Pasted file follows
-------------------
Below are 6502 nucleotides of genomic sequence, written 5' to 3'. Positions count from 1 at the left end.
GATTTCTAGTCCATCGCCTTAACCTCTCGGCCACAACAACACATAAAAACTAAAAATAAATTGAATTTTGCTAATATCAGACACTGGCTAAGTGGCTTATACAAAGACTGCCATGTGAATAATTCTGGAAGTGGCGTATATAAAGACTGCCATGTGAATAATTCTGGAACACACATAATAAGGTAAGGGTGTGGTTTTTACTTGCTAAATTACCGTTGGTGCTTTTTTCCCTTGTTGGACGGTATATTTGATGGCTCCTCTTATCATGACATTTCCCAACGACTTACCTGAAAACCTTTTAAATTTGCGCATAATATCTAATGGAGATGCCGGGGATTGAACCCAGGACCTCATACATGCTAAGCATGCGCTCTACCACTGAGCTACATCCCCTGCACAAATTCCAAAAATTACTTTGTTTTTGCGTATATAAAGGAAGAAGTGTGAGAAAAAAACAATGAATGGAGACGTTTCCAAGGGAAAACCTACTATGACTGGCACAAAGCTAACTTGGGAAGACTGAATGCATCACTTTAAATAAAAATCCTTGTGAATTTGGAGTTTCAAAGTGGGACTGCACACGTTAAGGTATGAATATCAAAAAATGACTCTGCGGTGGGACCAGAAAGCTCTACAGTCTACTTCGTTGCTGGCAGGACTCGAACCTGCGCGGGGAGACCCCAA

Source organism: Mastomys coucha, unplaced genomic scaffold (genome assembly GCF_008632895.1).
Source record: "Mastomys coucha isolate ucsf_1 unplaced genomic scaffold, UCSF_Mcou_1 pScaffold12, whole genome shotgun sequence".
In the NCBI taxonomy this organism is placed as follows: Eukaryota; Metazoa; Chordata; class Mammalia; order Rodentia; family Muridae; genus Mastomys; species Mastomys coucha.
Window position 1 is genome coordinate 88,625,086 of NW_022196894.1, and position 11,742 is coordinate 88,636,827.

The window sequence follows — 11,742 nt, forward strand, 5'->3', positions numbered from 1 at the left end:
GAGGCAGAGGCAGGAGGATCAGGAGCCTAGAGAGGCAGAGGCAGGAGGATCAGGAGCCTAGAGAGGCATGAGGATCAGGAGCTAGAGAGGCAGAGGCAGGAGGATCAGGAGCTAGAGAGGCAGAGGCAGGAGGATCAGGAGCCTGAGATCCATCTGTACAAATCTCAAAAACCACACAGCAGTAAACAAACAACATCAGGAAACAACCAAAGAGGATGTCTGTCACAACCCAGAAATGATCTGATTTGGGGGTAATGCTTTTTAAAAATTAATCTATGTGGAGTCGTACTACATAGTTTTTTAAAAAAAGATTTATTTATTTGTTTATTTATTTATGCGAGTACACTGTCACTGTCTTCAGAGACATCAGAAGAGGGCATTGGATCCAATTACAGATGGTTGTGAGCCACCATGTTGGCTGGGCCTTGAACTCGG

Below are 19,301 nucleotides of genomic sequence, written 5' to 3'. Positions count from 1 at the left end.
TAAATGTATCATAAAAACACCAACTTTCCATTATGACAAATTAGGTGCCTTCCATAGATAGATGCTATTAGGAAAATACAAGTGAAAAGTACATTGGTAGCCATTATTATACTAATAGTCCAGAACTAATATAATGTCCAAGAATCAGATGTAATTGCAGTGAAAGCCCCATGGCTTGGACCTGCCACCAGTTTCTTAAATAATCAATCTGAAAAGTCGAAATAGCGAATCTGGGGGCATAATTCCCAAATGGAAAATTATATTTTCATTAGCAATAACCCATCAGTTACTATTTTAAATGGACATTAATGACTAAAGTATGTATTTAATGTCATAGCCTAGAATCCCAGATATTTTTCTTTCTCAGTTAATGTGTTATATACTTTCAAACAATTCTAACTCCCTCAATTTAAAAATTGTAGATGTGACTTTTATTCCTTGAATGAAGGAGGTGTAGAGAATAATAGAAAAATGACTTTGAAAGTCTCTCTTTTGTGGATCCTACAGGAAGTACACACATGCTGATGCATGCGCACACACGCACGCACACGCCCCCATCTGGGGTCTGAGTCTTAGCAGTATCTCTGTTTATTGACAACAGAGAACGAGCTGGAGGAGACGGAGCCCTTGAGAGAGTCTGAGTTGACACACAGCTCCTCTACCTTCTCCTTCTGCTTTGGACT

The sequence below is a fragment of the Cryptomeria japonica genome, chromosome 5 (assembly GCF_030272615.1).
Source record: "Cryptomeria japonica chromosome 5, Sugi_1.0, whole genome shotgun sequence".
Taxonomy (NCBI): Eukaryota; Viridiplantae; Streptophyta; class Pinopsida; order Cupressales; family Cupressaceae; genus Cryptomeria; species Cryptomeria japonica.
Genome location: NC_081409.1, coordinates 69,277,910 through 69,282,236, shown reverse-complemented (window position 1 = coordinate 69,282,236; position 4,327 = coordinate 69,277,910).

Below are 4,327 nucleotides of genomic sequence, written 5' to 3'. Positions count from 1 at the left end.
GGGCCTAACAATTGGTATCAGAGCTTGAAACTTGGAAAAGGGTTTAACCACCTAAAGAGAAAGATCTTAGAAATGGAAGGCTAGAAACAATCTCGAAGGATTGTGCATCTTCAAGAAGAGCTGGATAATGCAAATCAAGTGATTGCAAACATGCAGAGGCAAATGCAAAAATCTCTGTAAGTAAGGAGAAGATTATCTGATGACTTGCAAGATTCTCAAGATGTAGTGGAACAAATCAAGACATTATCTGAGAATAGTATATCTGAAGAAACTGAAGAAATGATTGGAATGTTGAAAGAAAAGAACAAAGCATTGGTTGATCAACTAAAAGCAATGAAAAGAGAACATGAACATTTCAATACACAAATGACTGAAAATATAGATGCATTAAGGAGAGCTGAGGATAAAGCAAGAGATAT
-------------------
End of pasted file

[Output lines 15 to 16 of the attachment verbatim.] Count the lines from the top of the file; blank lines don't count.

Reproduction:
Below are 4,327 nucleotides of genomic sequence, written 5' to 3'. Positions count from 1 at the left end.
GGGCCTAACAATTGGTATCAGAGCTTGAAACTTGGAAAAGGGTTTAACCACCTAAAGAGAAAGATCTTAGAAATGGAAGGCTAGAAACAATCTCGAAGGATTGTGCATCTTCAAGAAGAGCTGGATAATGCAAATCAAGTGATTGCAAACATGCAGAGGCAAATGCAAAAATCTCTGTAAGTAAGGAGAAGATTATCTGATGACTTGCAAGATTCTCAAGATGTAGTGGAACAAATCAAGACATTATCTGAGAATAGTATATCTGAAGAAACTGAAGAAATGATTGGAATGTTGAAAGAAAAGAACAAAGCATTGGTTGATCAACTAAAAGCAATGAAAAGAGAACATGAACATTTCAATACACAAATGACTGAAAATATAGATGCATTAAGGAGAGCTGAGGATAAAGCAAGAGATAT